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Banana basins have improved the survival of bananas substantially during the four- to five-year
drought that has gripped the Lower Olifants
region of Limpopo. Around 18% ofparticipants
who have been exposed tothis practice have
implemented it in their homesteads.
Figure 34: Right; A banana basin recently planted to
young banana trees in Sedawa (Limpopo) and
Far Right; stepwise design of banana basins in a water
flow channel in Botshabelo (Limpopo).
1.3.11.2Organic mango production
Mangoes are extremely hardy fruit trees that
can survive extreme heat and long dry spells.
Most smallholders in Limpopo have at least a few trees in their homesteads and many have between
eight to twenty trees. A few individuals, withsome access to supplementary irrigation have planted
sizeable orchards. Predominantly participants plant the ‘wild’ or ‘fish’ mango as it is locally known
which is un-grafted and produces reasonably small, fibrous fruits. These are mainly suitable for sale
green, into the atjar value chain. Due to reasonably easy access to the fruit estates in the region, many
of these participants also have a number of the more ‘modern’ varieties planted; namely Keitt, Kent,
Tommy Atkins and Shelley, all with large fruit and low in fibre.
The intervention consisted of providing a learning session in making compost, deep mulching and
manuring of trees, creation of irrigation basins for each tree and irrigation schedules for mangoes. It
also included learning on correct pruning of trees for maximum fruit bearing capacity. Around 15% of
participants involved have implemented these practices in their small orchardsand have increased
their harvestable, high quality fruit production by between 30-76%. This has allowed them direct
access to packhouses in the area that receive fruit for drying and fruit rolls and provides for an average
income potential of around R500/tree per annum.
Figure 35: Above Left;
A pruned mango tree
pushing out new
growth, with compost
added in the irrigation
basin and mulching
(Matshego Shaai).
Abovecentre
left; Pruning,
composting and
irrigation basins added
for an old mango tree
to bring it back into
production (Mpelesi
Sekgobela),
Above centre right;
Shakes Searane’s
mango orchard in
Lepelle, being
inspected by a mango
estate manager.
Above right; Mango
juice produced by
Christina Thobejane
(Sedawa).
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Comments from farmers
Ø“I already knew how to prune the mango trees, but these new practices have reduced the pest and
disease problems in our trees and with continued practice I think I will make a lot more money than
the R6000 I made this year (from 15 trees) (Matshego Shaai, Turkey).”
Ø“I have realized that it is important to irrigate the trees, as the ones I did not water have died back in
this drought. Also, if you water the trees, then the small fruit don’t drop off due to stress (Norah
Tsetlha,Sedawa).”
Ø“We always believed that there was nothing we could do to improve the yields of our mangoes and
wondered why the trees in the commercial estates look so good. Now we can produce beautiful
mangoes, just like them (Christina Thobejane).”
Rating
Criteria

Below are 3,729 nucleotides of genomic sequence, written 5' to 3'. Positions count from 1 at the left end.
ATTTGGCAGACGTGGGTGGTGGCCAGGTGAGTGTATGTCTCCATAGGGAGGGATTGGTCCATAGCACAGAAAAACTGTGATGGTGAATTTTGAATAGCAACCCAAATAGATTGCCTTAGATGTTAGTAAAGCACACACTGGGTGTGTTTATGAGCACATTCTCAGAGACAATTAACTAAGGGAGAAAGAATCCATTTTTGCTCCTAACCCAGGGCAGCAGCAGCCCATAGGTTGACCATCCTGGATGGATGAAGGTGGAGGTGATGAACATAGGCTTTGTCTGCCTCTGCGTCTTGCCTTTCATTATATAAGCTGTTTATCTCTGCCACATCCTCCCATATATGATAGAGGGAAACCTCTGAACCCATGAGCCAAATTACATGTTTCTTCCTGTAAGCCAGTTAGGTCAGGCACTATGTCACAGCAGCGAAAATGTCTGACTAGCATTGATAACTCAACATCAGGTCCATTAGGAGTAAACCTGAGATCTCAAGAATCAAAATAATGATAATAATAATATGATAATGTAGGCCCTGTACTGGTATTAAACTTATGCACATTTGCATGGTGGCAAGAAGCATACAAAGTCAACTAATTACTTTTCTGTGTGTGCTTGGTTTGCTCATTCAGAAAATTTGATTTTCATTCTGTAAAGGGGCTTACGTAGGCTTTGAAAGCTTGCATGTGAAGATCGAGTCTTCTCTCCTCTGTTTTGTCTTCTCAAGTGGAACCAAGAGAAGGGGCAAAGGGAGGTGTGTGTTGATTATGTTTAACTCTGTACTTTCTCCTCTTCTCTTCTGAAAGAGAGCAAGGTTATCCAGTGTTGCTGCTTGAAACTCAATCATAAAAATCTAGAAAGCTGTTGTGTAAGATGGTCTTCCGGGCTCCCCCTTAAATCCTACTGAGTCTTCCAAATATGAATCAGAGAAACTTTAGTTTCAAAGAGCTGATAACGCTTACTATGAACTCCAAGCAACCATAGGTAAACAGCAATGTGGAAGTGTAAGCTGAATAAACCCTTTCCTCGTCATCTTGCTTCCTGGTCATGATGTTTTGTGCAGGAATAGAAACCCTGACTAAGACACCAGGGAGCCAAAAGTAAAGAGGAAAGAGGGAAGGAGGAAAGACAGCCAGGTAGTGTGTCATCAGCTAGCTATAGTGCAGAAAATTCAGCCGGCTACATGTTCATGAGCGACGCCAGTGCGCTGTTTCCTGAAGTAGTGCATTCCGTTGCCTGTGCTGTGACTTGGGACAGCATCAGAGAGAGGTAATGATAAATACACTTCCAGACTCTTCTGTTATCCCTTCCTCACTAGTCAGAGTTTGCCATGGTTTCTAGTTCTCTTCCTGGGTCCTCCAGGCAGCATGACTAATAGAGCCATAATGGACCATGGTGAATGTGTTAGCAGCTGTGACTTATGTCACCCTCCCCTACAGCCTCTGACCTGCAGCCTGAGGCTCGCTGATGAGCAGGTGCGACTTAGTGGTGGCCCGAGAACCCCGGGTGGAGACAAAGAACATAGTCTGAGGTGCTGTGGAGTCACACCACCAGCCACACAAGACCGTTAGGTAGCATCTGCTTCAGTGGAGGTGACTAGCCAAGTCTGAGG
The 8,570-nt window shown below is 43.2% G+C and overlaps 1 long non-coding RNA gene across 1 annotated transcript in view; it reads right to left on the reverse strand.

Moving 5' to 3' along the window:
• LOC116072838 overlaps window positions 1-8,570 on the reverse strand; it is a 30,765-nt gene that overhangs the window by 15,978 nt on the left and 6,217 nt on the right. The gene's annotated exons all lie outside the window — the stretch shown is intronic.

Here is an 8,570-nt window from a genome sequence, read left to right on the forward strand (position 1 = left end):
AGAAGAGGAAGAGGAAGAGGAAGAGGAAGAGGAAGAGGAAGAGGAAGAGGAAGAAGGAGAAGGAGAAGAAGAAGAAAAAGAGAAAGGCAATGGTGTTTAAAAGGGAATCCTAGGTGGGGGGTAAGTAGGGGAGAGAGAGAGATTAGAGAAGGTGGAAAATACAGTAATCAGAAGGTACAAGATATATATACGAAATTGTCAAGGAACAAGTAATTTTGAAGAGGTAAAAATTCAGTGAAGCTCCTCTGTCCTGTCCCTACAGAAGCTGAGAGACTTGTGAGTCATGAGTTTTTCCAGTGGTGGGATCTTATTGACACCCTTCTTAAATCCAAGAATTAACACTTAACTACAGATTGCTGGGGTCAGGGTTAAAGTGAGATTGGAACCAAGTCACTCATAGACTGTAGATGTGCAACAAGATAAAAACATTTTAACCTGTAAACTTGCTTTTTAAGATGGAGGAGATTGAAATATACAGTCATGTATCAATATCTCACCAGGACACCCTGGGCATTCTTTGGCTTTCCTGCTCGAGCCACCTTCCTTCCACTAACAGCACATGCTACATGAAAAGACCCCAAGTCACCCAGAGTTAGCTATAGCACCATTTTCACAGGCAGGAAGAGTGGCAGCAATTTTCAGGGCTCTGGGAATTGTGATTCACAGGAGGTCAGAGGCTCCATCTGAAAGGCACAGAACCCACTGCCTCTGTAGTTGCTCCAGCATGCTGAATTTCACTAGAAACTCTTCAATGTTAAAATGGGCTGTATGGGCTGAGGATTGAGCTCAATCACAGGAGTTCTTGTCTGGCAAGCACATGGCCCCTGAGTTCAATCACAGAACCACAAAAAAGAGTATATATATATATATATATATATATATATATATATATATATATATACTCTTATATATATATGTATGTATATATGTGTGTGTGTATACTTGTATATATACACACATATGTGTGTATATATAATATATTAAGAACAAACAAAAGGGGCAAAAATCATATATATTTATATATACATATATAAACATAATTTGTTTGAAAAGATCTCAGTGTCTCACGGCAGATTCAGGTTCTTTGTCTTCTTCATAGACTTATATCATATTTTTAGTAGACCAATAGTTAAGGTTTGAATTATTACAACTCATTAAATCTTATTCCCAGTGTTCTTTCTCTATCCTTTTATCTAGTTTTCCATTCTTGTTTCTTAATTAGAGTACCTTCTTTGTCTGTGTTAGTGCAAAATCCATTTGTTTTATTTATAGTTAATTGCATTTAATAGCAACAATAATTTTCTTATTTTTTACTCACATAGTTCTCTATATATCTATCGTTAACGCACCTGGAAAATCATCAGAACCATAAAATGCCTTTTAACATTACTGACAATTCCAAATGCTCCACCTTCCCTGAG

Descriptors
Score (1 point for
each descriptor)
Improved food provision
More food, increased diversity, increased continuity
2
Improved soil conditions
Improved fertility, improved organic matter, improved
soil health
3
Improved water
management
Improved water holding capacity, efficient use of water,
improved access
2
Uptake of practice
Experimentation with practice (no of people),
continuation of practice after experimentation, increased
implementation of practice
2
Skills and resources to
sustain practice
Use of own resources, knowledge to implement practice
adequately,access to required/external resources
2
Stone bunds and check dams
Stone lines or bunds are a soil and water conservation practice that is appropriate for large sloped,
eroded areas. The stones are keyed into the slope, along contours, to reduce erosion caused by
overland flow of water. Often small gullies/dongas start forming on such denuded areas in the natural
water flow channels and then check dams are constructed either separately or into the lines of stones.
The intention is to slow the flow of water, so that the silt and soil load can be dropped. The outcome
is the formation of small benched terraces of fertile soil for plant growth.
This practice has been the most appropriate for Limpopo, where in the Lower Olifants’ region there
are large tracts of denuded soil in and around the homesteads, easily erodible top soiland long periods
of heat and drought followed by intense rainfall events. Coupled to the local practice of clearing
homestead plots completely and sweeping or raking the dirt to keep the yards clean, many
homesteads have a high level of erosion. Stone bunds/ lines are a traditional practice in the area,that
was further promoted and also slightly improved upon in terms of placing the stone lines along
contours and keying them into the soil to ensuregreater stability. Around 61% of participants exposed
to this ‘improved’ practice implemented stone lines in and around their yards.
Below are some examples.
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Figure 36: Left; Sand bags used, where stones were not available to reduce overland flow and erosion caused by water
running along a road in Willows (Limpopo), Centre: Small stone lines along a fence line in the Oaks (Limpopo) and Right;
A large stone bund also acts as a water holding structure for a line of bananas planted directly below the line in Lepelle